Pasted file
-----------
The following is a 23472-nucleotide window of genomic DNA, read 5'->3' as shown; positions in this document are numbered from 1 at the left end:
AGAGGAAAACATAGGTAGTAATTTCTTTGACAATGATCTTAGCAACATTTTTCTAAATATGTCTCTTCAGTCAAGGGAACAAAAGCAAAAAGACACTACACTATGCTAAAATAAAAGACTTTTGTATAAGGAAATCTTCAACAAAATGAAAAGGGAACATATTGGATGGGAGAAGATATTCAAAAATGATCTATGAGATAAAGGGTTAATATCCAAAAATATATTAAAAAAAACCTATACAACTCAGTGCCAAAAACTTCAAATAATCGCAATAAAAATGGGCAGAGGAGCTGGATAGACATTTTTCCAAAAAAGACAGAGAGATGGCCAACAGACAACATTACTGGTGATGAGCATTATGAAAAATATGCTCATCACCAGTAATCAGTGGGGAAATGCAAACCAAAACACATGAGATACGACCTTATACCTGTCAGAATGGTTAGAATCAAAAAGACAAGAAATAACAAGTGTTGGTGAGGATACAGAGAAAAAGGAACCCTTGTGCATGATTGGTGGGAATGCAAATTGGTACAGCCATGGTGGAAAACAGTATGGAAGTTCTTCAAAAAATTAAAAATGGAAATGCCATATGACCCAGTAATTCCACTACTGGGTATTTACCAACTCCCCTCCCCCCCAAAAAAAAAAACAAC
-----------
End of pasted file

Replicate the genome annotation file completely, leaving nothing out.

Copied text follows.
The following is a 23472-nucleotide window of genomic DNA, read 5'->3' as shown; positions in this document are numbered from 1 at the left end:
AGAGGAAAACATAGGTAGTAATTTCTTTGACAATGATCTTAGCAACATTTTTCTAAATATGTCTCTTCAGTCAAGGGAACAAAAGCAAAAAGACACTACACTATGCTAAAATAAAAGACTTTTGTATAAGGAAATCTTCAACAAAATGAAAAGGGAACATATTGGATGGGAGAAGATATTCAAAAATGATCTATGAGATAAAGGGTTAATATCCAAAAATATATTAAAAAAAACCTATACAACTCAGTGCCAAAAACTTCAAATAATCGCAATAAAAATGGGCAGAGGAGCTGGATAGACATTTTTCCAAAAAAGACAGAGAGATGGCCAACAGACAACATTACTGGTGATGAGCATTATGAAAAATATGCTCATCACCAGTAATCAGTGGGGAAATGCAAACCAAAACACATGAGATACGACCTTATACCTGTCAGAATGGTTAGAATCAAAAAGACAAGAAATAACAAGTGTTGGTGAGGATACAGAGAAAAAGGAACCCTTGTGCATGATTGGTGGGAATGCAAATTGGTACAGCCATGGTGGAAAACAGTATGGAAGTTCTTCAAAAAATTAAAAATGGAAATGCCATATGACCCAGTAATTCCACTACTGGGTATTTACCAACTCCCCTCCCCCCCAAAAAAAAAAACAAC